So with that in mind, let's talk about the debut album of Atoms For Peace, a collaboration act featuring Thom Yorke of Radiohead, Red Hot Chili Peppers bassist Flea, Joey Waronker (who worked with Beck and R.E.M.) and longtime Radiohead producer Nigel Godrich. From that line-up alone, one can have high expectations - that's the sort of superstar tag team you'd expect to be introduced by its own theme music! And while I'm most definitely not the biggest Radiohead fan (a conversation for later), it's hard not to look at the rest of this act with a fair amount of awe and wonder.

But then the part of my brain that leaps up whenever I get excited about new prospects made sure to say, 'Now hang on a minute, you remember what happened with Angels and Airwaves, and even though Audioslave was a relative success, it was nowhere near close to the sum of its parts.' And really, outside of Ayreon (which owes its success to the excellent coordination of Arjen Lucassen, and even he doesn't always get it right), there really hasn't been a collaboration effort that I can think of immediately that hasn't been either overshadowed by one member or significantly less than its potential. And given some of my distaste for Thom Yorke, I wasn't entirely sure I was going to enjoy the album, with the very un-Radiohead-esque name Amok. Did that opinion last?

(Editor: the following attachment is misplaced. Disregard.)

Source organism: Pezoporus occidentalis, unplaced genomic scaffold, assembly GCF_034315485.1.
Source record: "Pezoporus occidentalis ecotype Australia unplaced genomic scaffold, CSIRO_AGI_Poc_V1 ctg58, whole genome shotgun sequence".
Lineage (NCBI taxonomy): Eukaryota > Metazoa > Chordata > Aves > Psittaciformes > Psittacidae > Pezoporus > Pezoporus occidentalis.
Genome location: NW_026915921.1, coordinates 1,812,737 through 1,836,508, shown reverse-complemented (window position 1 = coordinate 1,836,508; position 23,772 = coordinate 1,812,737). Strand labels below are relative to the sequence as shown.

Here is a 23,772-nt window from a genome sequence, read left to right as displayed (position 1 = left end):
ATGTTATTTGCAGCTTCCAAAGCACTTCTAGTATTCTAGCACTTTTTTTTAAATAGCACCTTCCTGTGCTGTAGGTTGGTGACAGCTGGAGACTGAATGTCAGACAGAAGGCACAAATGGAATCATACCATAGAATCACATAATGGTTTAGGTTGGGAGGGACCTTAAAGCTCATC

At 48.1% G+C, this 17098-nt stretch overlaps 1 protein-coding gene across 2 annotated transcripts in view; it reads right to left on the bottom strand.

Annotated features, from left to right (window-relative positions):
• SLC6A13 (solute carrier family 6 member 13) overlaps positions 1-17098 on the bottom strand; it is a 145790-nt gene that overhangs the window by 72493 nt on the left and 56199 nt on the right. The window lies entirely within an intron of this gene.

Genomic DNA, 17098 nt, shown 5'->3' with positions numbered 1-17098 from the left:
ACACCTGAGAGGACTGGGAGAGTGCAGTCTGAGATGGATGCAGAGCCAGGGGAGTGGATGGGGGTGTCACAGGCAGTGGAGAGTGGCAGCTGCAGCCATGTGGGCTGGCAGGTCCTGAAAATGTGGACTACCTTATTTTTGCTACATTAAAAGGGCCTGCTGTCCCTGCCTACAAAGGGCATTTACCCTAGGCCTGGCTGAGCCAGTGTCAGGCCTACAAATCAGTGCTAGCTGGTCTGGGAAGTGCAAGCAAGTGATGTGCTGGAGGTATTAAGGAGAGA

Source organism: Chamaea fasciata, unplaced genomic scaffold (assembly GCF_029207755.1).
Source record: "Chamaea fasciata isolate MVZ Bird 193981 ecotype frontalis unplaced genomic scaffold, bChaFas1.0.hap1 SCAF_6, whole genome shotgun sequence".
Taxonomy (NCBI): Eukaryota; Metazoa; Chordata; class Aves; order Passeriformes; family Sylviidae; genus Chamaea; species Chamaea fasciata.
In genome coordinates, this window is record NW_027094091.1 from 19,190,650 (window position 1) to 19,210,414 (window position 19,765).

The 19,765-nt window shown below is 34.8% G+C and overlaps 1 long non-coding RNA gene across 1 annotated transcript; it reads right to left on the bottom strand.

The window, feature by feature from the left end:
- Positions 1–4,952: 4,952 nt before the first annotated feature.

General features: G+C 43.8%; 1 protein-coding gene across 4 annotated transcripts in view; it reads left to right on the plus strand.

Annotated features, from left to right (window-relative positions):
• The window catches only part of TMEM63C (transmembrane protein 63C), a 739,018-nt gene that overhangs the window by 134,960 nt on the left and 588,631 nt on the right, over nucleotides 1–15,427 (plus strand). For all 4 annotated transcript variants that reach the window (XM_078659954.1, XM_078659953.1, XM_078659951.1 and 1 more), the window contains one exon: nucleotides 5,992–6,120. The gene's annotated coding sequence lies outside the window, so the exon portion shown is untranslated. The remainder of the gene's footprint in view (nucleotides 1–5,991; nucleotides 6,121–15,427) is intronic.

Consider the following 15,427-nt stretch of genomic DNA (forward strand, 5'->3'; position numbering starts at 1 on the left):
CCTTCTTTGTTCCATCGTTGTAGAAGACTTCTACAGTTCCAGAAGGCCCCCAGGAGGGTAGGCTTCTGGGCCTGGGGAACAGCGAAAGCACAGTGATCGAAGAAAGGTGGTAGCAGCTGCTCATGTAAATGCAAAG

Youtube review after the jump